Aspen Times Weekly: A Penfolds Pairing |

Aspen Times Weekly: A Penfolds Pairing

by Kelly j. Hayes


Penfolds and Lamb Range and Wine Dinner

Eight K at The Viceroy Snowmass

Wednesday, Feb. 3

Price: $150, per person

Call 970 923-8035 for reservations

Amuse: Champagne

• Arancini piccolo stuffed with lamb, peas and chèvre

First course: bin 311 Chardonnay

• Smoked lamb belly, persimmons, robiola, frissee, Saba

Second course: bin 389

• Lamb pie, roasted fennel, sweet onion purée, thyme jus

Third course: St. Henri

• Roasted Colorado lamb rack, chèvre angiolotti, crispy garlic, rosemary sauce

What do you get when you pair the wines of Australia’s most iconic winemakers with the cuisine of one of Colorado’s most creative chefs? A wine dinner that is a must-mark on the calendar.

Next Wednesday, February 3rd, at Viceroy Snowmass’ Eight K restaurant, the wines of Penfolds will be poured at a special four-course meal prepared by Eight K executive chef Will Nolan. It is just one in a series of wine dinners that are on the upcoming schedule at Eight K. But for those who know Penfolds and the special relationship between the Aussies and the Viceroy, this is a premier event.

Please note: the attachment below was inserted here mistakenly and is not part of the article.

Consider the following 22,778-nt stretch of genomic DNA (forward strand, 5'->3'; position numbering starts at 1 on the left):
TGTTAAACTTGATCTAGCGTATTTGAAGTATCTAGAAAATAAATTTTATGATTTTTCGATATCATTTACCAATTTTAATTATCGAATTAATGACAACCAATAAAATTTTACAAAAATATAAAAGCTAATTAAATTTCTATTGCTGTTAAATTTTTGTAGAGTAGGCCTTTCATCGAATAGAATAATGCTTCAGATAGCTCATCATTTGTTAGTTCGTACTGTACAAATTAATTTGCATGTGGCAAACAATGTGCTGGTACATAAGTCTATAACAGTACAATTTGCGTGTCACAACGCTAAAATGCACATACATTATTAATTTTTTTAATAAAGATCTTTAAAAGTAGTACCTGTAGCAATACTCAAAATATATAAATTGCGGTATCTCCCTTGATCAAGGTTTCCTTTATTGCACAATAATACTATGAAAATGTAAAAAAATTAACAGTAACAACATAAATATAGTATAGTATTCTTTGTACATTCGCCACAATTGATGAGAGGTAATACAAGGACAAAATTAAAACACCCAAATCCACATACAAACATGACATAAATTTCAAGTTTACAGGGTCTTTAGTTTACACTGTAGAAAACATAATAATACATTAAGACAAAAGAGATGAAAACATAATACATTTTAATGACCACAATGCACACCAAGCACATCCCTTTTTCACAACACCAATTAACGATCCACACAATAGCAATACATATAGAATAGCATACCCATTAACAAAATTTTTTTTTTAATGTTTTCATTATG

Chef Nolan, who over the last few seasons been the single most significant stalwart in keeping the Snowmass dining scene relevant by showcasing his take on French cuisine at Ricard and his fine dining chops at Eight K, will be creating a menu that features Colorado lamb with each course. It is part of what the Viceroy is calling their “Range and Vine” dinners that pair a single protein with a single winemaker on selected Wednesdays throughout the ski season. Future fusions will include Argentinian malbec makers, Catena, dancing with pork and California’s Merryvale winery flying with fowl.

“It makes it fun for both our kitchen staff and the wineries,” said Nolan about the concept of creating a variety of dishes where just one animal is the star attraction. “We have to be on our toes and come up with dishes that work perfectly with what flavors that animal can give us that will pair with the wines.”

Rick Lang, wine director at the Viceroy, says that wine dinners have been a part of the culture at the hotel and Eight K since its inception, noting, “We love doing these dinners for our guests and locals and have been doing them for the past six years.” He also notes that there is a natural “pairing” that takes place when Penfolds comes to town. “I’d say 5 to 10 % of the house (hotel) guests right now are from Australia, they of course all know Penfolds. And the ties run even deeper as Hugh Templeman, Regional Vice President & General Manager at Viceroy Snowmass, was born and raised down under and became a US citizen in 2012. If anyone can relate to the joys of Aussie wine and Rocky Mountain lamb, it would be him.